HC Deb 21 February 1922 vol 150 cc1747-8W
Lieut.-Colonel Sir F. HALL

asked the Prime Minister (on Monday, 20th February), what were the conditions upon which the Allied Conference decided to ask Russia to take part in the Genoa discussions, and whether these conditions have been accepted by the Soviet Government?


has now furnished the following particulars: The Supreme Council agreed at its meeting, held at 11 a.m. on Friday, the 6th January, 1922, to accept in principle the Draft Resolution proposed by Mr. Lloyd George in regard to an Economic Conference. The Resolution was considered in detail at a further meeting of the Supreme Council held the same clay at 3.30 p.m., and was finally approved as follows: The Allied Powers in conference are unanimously of opinion that an Economic and Financial Conference should be summoned in February or early March, to which all the Powers of Europe, including Germany, Russia, Austria, Hungary and Bulgaria, should be invited to send representatives. They regard such a Conference as an urgent and essential step towards the economic reconstruction of Central and Eastern Europe, and they are strongly of opinion that the Prime Ministers of every nation should, if possible, attend it in person in order that action may be taken as promptly as possible upon its recommendations. The Allied Powers consider that the resumption of international trade throughout Europe and the development of the resources of all countries are necessary to increase the volume of productive employment and to relieve the widespread suffering of the European peoples. A united effort by the stronger Powers is necessary to remedy the paralysis of the European system. This effort must include the removal of all obstacles in the way of trade, the provision of substantial credits for the weaker countries and the co-operation of all nations in the restoration of normal prosperity. The Allied Powers consider that the fundamental conditions upon which alone-this effort can be made with hope of success may be broadly stated as follows:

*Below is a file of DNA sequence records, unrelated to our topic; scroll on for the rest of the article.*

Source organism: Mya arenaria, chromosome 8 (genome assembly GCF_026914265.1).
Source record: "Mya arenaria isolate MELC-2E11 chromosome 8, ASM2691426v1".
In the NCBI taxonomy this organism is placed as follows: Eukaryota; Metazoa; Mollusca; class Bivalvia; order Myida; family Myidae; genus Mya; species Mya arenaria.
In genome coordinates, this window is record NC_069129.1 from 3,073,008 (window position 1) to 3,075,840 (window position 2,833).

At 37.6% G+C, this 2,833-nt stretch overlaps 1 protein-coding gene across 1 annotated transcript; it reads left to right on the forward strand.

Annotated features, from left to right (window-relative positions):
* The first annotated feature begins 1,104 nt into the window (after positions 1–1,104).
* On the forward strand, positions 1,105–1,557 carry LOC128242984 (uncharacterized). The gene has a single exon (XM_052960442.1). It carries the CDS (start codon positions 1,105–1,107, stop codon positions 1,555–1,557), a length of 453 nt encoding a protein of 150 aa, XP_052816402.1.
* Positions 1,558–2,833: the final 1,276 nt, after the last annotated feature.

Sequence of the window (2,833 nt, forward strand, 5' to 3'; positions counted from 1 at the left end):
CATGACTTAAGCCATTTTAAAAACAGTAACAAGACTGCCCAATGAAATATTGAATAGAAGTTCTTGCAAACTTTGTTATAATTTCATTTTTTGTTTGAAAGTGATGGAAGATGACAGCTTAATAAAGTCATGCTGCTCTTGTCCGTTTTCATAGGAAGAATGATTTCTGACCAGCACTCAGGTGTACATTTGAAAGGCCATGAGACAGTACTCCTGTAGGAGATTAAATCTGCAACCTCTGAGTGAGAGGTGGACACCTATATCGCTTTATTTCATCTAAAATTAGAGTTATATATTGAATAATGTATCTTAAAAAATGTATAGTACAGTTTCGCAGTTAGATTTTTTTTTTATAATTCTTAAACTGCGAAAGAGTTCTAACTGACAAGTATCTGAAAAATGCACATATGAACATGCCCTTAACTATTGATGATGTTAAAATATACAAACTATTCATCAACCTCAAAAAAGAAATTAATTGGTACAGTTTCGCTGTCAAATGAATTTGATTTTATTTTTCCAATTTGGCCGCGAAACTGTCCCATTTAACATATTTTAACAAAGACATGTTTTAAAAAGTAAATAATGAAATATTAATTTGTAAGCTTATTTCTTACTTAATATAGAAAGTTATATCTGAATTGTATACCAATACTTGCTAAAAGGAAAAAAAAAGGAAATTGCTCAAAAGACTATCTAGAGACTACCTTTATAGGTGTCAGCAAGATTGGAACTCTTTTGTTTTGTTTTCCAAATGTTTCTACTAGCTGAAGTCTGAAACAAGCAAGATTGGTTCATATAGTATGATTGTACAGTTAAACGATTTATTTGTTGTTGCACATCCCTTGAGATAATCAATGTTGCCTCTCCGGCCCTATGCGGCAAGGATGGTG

1. "1 Nations can claim no right to dictate to each other regarding the principles on which they are to regulate their system of ownership, internal economy and government. It is for every nation to choose for itself the system which it prefers in this respect.
  2. "2 Before, however, foreign capital can be made available to assist a country, foreign investors must be assured that their property and their rights will be respected and the fruits of their enterprise secured to them.
  3. "(3)The sense of security cannot be reestablished unless the Governments of countries desiring foreign credit freely undertake—
    1. "(a.) That they will recognise all public debts and obligations which have been or may be undertaken or guaranteed by the State, by municipalities, or by other- public bodies, as well as the obligation to restore or compensate all foreign interests for loss or damage caused to them when property has been confiscated or withheld.
    2. "(b.) That they will establish a legal and juridical system which sanctions and enforces commercial and other contracts with impartiality.
  4. "4. An adequate means of exchange must be available, and, generally, there must be financial and currency conditions which offer sufficient security for trade.
  5. "5. All nations should undertake to refrain from propaganda subversive of order and the established political system in other countries than their own.
  6. "6. All countries should join in an undertaking to refrain from aggression against their neighbours.
If, in order to secure the conditions necessary for the development of the trade in Russia, the Russian Government demands official recognition, the Allied Powers will be prepared to accord such recognition only if the Russian Government accepts the foregoing stipulations.